To improve the understanding of experienced HIV stigma in the community, ECDC — in collaboration with the European AIDS Treatment Group (EATG) and AIDS Action Europe (AAE) — initiated an exploratory survey in 2021 to measure HIV-related stigma across Europe and Central Asia. This is the final progress report.
HIV-related stigma and discrimination remain major barriers to accessing HIV services for people living with HIV worldwide. In this context, stigma can be understood as the negative perception of people living with HIV based solely on their HIV status. Experienced stigma, or discrimination, occurs when people living with HIV experience negative or unfair treatment based on these perceptions. An estimated one in eight people living with HIV are denied health services because of stigma and discrimination, and research shows that over 50% of people report having discriminatory attitudes towards people living with HIV . Understanding and addressing stigma is critical to achieving the zero discrimination element of UNAIDS vision and successive strategies to end the AIDS epidemic by 2030.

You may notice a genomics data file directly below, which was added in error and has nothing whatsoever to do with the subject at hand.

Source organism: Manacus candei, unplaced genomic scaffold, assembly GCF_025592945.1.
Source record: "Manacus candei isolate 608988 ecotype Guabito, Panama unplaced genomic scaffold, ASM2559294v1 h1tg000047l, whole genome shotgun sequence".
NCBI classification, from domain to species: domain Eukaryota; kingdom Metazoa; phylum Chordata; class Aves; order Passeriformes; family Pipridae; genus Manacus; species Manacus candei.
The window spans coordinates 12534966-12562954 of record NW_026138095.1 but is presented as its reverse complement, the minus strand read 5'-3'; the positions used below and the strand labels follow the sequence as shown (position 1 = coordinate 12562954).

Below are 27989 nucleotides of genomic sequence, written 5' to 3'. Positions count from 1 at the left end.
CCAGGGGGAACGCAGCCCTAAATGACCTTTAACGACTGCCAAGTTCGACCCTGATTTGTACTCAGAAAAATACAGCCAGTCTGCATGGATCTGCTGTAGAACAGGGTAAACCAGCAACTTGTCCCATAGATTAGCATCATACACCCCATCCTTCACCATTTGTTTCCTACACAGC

To improve the understanding of experienced HIV stigma in the community, ECDC — in collaboration with the European AIDS Treatment Group (EATG) and AIDS Action Europe (AAE) — initiated an exploratory survey in 2021 to measure HIV-related stigma across Europe and Central Asia. The objective of this survey was to examine the experience of HIV-related stigma in the region and to establish a benchmark measure of perceived and experienced HIV-related stigma among the most affected communities in order to assess progress toward the UNAIDS target of zero discrimination by 2030.
A total of 3 272 people living with HIV from 54 of the 55 countries in Europe and Central Asia responded to the survey. Nearly one in three (30%) respondents had not told a single family member that they were living with HIV, and one in five had not told a single friend or a current sexual partner (19% and 22%, respectively). A large proportion of respondents (59%) either agreed or strongly agreed that it is difficult to tell others about living with HIV.